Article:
Chelsea continued to struggle against Frankfurt’s medium block, A medium block refers to a team that retreats in their own half out of possession, generally only disrupting their opponents some way into their own half. but would eventually start to get a foot back into the match. A big part of this was due to Ruben Loftus-Cheek, who was not only resistant to the press but has the technical ability to carry the ball and link with the players around him. It was in fact Loftus-Cheek that started to have the first opportunities at goal, once the midfield line was broken, Chelsea had the space to create.

Pedro replied before half-time, the visitor’s pressure eventually paying off for them. Following the first phase from a corner kick being dealt with, Loftus-Cheek opened space for Pedro, having dragged three markers on him. His finish into the far corner was superb, opening his body up and firing in on his left foot. Meaning the game went into the break with a level score.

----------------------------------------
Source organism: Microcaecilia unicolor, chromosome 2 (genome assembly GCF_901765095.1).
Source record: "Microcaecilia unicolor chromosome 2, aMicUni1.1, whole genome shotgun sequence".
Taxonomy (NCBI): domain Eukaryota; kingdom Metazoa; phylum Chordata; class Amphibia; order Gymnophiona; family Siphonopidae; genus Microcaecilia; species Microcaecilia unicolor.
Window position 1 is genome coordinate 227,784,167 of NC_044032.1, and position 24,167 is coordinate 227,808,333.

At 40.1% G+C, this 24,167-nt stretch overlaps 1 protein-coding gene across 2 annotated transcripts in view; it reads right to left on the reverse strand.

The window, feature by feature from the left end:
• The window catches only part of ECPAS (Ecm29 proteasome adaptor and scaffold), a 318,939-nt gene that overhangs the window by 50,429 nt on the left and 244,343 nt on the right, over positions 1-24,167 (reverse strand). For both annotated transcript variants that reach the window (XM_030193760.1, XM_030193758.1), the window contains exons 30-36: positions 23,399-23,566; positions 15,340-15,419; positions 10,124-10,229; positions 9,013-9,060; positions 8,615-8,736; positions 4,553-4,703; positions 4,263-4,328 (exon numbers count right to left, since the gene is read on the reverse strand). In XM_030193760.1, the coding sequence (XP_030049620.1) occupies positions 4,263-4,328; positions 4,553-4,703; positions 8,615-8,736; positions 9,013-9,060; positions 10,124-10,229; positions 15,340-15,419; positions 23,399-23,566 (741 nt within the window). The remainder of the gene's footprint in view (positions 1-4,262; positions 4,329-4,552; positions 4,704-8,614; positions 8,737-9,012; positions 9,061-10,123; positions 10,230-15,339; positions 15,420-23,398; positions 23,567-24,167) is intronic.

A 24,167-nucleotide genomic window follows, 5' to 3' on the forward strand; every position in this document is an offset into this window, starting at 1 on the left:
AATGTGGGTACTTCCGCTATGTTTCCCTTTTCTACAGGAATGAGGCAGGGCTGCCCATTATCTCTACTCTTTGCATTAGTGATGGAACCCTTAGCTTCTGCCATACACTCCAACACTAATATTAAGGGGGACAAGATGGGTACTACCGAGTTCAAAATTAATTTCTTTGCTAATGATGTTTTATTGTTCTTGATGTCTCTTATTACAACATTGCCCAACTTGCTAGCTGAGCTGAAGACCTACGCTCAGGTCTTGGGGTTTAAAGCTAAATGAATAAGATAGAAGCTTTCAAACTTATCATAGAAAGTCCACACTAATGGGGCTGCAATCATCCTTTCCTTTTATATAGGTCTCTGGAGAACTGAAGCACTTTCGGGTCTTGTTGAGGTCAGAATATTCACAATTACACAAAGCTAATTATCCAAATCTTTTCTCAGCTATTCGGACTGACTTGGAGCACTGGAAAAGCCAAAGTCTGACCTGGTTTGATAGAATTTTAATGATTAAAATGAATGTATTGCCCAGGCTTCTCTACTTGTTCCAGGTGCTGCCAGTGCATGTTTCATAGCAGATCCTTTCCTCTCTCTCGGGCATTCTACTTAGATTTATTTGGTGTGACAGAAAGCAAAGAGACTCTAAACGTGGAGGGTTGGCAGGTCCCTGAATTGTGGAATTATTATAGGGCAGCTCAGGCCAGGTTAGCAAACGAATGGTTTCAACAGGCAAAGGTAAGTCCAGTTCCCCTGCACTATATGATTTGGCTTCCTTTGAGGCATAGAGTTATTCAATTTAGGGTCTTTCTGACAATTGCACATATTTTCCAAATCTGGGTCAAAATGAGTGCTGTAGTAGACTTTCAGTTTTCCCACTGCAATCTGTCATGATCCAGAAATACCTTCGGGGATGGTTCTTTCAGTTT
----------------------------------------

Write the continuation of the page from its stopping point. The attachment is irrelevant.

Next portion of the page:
Chelsea’s buildup is much better but fails to create good enough chances

Having struggled to progress the ball effectively for long periods, the visitors adjusted in their buildup and started to create fantastic chances at goal. With the backline dropping deeper, this stretched the pitch further and space started to appear in the middle third. Using multiple up-back-and-through passes, Chelsea progressed the ball much better in the second half.

Chelsea’s shape in the buildup throughout the second half.

Jorginho’s position in the buildup also changed, constantly rotating from the space between both center-backs to the right side of David Luiz. Although this solution was not perfect, it did allow Jorginho more time on the ball in order to pick a pass forward instead of being man-marked out of the game by Mijat Gaćinović.